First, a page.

By 1974, when the International Congress on World Evangelization met in Lausanne, Switzerland, many evangelicals were ready for a new course. The Lausanne Covenant claimed that "evangelism and social involvement are both part of our Christian duty." Church growth guru C. Peter Wagner would also consent to the notion of "holistic" mission after hearing Latin American theologians (e.g. C. Rene Padilla, Samuel Escobar, Orlando Costas) speak at Lausanne, driving home the message of social involvement.
Ralph Winter summarizes in our forthcoming (July) book MissionShift: Global Mission Issues in the Third Millennium:
As the 20th century wore on, many outstanding evangelicals ranging from John Stott and others in the Lausanne Movement tried very hard to point out that there can be no real dichotomy between faith and good works, despite a continuing Reformation-triggered bias in that realm.(4)
Stott in particular confessed in Christian Mission in the Modern World that he had entirely changed his mind on the interpretation of the "Great Commission," moving from it being defined exclusively as evangelism to including both a social and evangelistic responsibility.
Throughout the 80's more efforts coalesced to overcome the dichotomy between evangelism and social justice from evangelicalism.
The social justice question is always a challenging one. The Liberation Theology movement expressed that value by building on the missio dei movement and "joining God in His work" of bringing about societal transformation. (I won't rehash that from the last post.) Evangelicals have generally seen the ecumenical approach as unhelpful and to be avoided-- while often co-opting some of the ideas and even language of the ecumenical movement.
These issues will always be a struggle for Christians. Everything new is, well, generally not. For example, the Lausanne Movement is about to meet again and the organizers explain their mission as a mix of evangelistic and social concern (leading to praise from some and concern from others):
The Congress, held in collaboration with the World Evangelical Alliance, will bring together 4,000 leaders from more than 200 countries to confront the critical issues of our time - other world faiths, poverty, HIV/AIDS, persecution, among others - as they relate to the future of the Church and world evangelization... Together we will seek the Lord as we examine the world and our culture to discern where the church should invest its efforts and energies to most effectively respond to Christ's call to take the gospel into all the world and make disciples of all nations... lives changed for all eternity, broken families mended, physical and emotional hurts healed, communities transformed.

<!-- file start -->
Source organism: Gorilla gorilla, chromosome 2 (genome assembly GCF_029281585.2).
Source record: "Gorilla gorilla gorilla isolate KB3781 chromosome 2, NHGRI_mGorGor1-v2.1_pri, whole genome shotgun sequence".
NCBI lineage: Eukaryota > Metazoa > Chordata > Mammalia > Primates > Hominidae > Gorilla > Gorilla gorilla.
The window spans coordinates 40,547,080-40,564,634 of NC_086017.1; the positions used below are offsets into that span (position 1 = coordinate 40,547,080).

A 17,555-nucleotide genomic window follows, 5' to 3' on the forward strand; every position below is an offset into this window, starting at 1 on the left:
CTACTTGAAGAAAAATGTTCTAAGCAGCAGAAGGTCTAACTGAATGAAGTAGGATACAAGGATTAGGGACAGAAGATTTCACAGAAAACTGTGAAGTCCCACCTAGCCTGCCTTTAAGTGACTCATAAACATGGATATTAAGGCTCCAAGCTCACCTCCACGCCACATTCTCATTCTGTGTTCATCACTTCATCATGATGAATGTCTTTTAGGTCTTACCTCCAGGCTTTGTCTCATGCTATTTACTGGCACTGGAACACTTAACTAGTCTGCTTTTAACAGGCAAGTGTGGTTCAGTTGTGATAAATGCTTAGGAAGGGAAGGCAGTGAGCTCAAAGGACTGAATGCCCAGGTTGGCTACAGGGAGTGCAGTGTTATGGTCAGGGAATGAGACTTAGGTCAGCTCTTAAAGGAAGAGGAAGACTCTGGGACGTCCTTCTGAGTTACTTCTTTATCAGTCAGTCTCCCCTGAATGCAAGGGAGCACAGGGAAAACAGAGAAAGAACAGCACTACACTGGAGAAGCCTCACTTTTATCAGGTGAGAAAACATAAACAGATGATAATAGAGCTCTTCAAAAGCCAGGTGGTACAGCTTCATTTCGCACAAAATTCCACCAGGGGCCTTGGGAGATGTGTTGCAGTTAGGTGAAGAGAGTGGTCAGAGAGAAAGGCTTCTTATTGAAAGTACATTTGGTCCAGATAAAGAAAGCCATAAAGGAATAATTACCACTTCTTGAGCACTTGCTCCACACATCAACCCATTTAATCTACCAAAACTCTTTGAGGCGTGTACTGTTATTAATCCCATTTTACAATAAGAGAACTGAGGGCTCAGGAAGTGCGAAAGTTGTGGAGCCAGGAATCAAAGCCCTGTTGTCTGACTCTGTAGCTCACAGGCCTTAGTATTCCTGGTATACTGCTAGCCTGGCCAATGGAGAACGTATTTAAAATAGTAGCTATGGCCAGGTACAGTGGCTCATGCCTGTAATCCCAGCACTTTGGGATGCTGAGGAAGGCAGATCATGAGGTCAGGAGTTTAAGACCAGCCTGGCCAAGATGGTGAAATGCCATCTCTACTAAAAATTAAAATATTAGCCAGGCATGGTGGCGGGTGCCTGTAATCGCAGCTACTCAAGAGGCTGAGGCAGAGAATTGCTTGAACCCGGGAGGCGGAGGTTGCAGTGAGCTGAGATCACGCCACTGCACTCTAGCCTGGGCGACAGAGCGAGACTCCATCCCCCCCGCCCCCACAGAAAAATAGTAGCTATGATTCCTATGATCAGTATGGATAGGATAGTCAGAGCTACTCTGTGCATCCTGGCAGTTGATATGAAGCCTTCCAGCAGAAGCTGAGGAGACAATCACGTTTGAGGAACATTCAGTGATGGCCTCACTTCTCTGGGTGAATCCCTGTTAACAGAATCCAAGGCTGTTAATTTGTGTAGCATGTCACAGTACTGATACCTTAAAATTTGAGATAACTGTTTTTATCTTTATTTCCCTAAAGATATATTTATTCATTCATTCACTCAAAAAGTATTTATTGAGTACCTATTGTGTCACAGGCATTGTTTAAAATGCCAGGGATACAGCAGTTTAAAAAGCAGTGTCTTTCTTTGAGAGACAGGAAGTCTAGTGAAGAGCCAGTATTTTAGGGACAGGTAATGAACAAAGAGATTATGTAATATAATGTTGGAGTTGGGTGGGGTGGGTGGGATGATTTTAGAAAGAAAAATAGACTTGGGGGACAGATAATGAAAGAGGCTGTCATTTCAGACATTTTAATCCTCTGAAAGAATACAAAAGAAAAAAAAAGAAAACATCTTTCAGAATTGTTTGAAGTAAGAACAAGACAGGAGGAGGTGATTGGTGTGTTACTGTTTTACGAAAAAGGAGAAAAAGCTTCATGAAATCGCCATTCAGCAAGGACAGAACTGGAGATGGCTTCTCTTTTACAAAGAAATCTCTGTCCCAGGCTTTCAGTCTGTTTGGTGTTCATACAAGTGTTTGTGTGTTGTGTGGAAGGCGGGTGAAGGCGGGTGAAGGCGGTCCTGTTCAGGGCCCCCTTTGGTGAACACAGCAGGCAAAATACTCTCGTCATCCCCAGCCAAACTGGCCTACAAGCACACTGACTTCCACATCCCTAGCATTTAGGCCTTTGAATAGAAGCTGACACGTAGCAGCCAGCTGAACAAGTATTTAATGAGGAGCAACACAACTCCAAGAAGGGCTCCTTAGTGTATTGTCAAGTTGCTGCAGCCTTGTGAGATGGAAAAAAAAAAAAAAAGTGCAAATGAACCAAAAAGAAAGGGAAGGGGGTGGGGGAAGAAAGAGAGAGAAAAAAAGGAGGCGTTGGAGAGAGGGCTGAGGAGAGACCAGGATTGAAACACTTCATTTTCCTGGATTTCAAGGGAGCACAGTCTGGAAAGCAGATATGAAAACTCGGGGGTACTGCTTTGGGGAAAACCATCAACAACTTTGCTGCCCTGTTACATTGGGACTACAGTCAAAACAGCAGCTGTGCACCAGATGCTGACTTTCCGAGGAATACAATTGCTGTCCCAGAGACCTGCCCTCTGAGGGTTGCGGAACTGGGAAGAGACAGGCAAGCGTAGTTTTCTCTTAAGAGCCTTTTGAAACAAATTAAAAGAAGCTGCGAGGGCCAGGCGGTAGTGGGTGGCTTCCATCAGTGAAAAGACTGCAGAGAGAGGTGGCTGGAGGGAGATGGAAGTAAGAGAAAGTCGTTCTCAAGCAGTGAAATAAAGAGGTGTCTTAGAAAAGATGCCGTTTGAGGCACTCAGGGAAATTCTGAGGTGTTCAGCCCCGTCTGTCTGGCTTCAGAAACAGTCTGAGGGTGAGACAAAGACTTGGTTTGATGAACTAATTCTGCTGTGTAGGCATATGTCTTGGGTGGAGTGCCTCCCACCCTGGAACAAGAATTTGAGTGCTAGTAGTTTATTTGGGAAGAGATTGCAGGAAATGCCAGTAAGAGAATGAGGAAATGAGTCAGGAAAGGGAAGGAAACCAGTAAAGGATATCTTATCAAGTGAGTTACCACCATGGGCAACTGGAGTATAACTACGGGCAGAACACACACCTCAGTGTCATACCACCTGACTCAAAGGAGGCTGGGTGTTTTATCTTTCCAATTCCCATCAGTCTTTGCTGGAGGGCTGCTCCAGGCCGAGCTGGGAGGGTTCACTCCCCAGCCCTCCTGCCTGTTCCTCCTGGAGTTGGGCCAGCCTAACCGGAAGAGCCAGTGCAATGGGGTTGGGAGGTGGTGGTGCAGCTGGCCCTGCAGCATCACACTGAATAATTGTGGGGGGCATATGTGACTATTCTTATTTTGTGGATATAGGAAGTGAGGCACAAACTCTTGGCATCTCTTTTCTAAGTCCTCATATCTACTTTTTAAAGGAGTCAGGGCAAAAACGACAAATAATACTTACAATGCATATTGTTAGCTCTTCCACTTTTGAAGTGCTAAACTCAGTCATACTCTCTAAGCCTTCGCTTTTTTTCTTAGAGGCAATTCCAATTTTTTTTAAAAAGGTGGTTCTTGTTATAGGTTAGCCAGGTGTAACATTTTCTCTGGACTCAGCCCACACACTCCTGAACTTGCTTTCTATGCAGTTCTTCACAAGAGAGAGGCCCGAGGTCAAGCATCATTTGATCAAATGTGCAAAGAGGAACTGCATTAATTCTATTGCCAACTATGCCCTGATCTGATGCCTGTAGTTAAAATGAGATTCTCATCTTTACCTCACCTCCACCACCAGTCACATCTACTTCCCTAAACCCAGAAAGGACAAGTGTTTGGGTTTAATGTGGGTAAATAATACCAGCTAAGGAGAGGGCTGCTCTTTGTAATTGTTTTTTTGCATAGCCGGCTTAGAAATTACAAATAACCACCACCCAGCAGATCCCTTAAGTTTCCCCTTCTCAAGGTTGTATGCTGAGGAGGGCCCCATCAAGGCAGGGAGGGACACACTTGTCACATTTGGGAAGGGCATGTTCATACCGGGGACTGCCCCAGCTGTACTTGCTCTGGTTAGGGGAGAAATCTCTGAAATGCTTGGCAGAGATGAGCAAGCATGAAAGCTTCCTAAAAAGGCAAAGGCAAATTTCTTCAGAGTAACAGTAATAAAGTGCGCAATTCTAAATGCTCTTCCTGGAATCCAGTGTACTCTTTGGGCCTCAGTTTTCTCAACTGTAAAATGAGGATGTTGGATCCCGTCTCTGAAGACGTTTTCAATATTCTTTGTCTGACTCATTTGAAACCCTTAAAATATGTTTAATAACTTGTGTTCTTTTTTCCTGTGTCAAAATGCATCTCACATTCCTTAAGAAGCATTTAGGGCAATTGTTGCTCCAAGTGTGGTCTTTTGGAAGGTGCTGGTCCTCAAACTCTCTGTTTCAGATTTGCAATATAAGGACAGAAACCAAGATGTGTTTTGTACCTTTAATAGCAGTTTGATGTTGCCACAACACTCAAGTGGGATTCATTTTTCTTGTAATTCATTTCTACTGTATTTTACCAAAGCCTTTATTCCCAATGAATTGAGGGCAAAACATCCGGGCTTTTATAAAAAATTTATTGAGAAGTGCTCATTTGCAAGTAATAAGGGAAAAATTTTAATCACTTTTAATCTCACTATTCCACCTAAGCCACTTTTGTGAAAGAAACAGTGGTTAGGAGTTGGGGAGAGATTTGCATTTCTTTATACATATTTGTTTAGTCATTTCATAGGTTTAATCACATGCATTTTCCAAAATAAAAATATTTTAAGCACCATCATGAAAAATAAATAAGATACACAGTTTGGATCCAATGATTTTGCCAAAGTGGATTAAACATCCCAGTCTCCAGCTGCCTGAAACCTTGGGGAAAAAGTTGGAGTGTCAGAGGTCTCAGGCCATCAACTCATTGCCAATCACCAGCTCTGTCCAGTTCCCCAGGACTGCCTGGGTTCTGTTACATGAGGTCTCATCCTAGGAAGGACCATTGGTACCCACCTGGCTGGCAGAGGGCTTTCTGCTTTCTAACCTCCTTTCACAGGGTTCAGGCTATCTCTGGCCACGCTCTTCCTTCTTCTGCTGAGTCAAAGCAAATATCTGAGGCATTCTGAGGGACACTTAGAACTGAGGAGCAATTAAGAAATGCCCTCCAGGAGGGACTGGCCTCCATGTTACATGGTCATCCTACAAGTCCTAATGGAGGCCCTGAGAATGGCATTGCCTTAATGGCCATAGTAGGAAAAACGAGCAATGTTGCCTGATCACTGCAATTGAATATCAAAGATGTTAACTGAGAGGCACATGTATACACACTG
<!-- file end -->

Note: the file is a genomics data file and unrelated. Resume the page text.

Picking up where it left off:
Evangelicals have tended to try to find a way not to turn their social justice into the problematic approaches that came before them. I have tried to unpack those here. But, we cannot just say, "Well, that's why we need to avoid societal transformation." That's like saying we need to avoid "grace" before some people misunderstand it. Just because someone misuses a biblical principal does not mean that we are excused from using it.
I remember planting my first church among the urban poor in Buffalo, NY. I had well intentioned believers tell me to avoid being involved in social action because it would detract from the gospel. They warned me specifically about the dangers of Liberation Theology (by name) and told me to be sure to preach Jesus.
I found that I could not preach Jesus and not care about justice. And, if I wanted real justice, I had to preach Jesus. They did not seem separable, but history has shown that they can be.
So, as Evangelicals have worked to make a biblical connection between social justice and the gospel we can see different approaches take shape. Should social action and justice be seen as a part of our evangelism, or as a consequence of it? Or perhaps you would like to suggest another connection.
1. As quoted by Roger Bassham, Mission Theology 1948-1975: Years of Worldwide Creative Tension, Ecumenical, Evangelical, and Roman Catholic (Pasadena, CA: William Carey Library, 1979), 176.
2. Harold Lindsell, ed. The Church's Worldwide Mission (Waco, TX: Word Books, 1966), 234.
3. Donald McGavran, "Salvation Today," The Evangelical Response to Bangkok, Ralph Winter, ed. (Pasadena, CA: William Carey Library, 1973), 31.
4. Ralph Winter, "The Future of Evangelicals in Mission," unpublished essay (2008), 20.
5. David Bosch, Transforming Mission: Paradigm Shifts in Theology of Mission (Maryknoll, NY: Orbis, 1991), 435.